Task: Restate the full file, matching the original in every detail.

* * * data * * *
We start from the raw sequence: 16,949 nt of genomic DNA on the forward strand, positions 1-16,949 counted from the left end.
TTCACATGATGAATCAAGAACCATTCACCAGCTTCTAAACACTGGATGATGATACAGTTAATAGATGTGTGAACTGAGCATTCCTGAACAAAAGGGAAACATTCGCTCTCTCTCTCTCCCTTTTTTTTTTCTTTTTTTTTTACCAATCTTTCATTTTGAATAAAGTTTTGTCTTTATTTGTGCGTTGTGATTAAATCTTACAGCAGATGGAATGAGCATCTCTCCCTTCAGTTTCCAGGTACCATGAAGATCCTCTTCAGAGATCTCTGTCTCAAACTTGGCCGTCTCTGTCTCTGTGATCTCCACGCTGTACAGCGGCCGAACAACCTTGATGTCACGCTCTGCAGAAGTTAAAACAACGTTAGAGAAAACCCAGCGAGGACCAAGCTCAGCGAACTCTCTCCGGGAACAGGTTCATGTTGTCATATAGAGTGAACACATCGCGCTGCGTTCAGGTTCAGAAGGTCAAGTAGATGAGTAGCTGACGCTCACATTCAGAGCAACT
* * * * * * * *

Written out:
We start from the raw sequence: 16,949 nt of genomic DNA on the forward strand, positions 1-16,949 counted from the left end.
TTCACATGATGAATCAAGAACCATTCACCAGCTTCTAAACACTGGATGATGATACAGTTAATAGATGTGTGAACTGAGCATTCCTGAACAAAAGGGAAACATTCGCTCTCTCTCTCTCCCTTTTTTTTTTCTTTTTTTTTTACCAATCTTTCATTTTGAATAAAGTTTTGTCTTTATTTGTGCGTTGTGATTAAATCTTACAGCAGATGGAATGAGCATCTCTCCCTTCAGTTTCCAGGTACCATGAAGATCCTCTTCAGAGATCTCTGTCTCAAACTTGGCCGTCTCTGTCTCTGTGATCTCCACGCTGTACAGCGGCCGAACAACCTTGATGTCACGCTCTGCAGAAGTTAAAACAACGTTAGAGAAAACCCAGCGAGGACCAAGCTCAGCGAACTCTCTCCGGGAACAGGTTCATGTTGTCATATAGAGTGAACACATCGCGCTGCGTTCAGGTTCAGAAGGTCAAGTAGATGAGTAGCTGACGCTCACATTCAGAGCAACT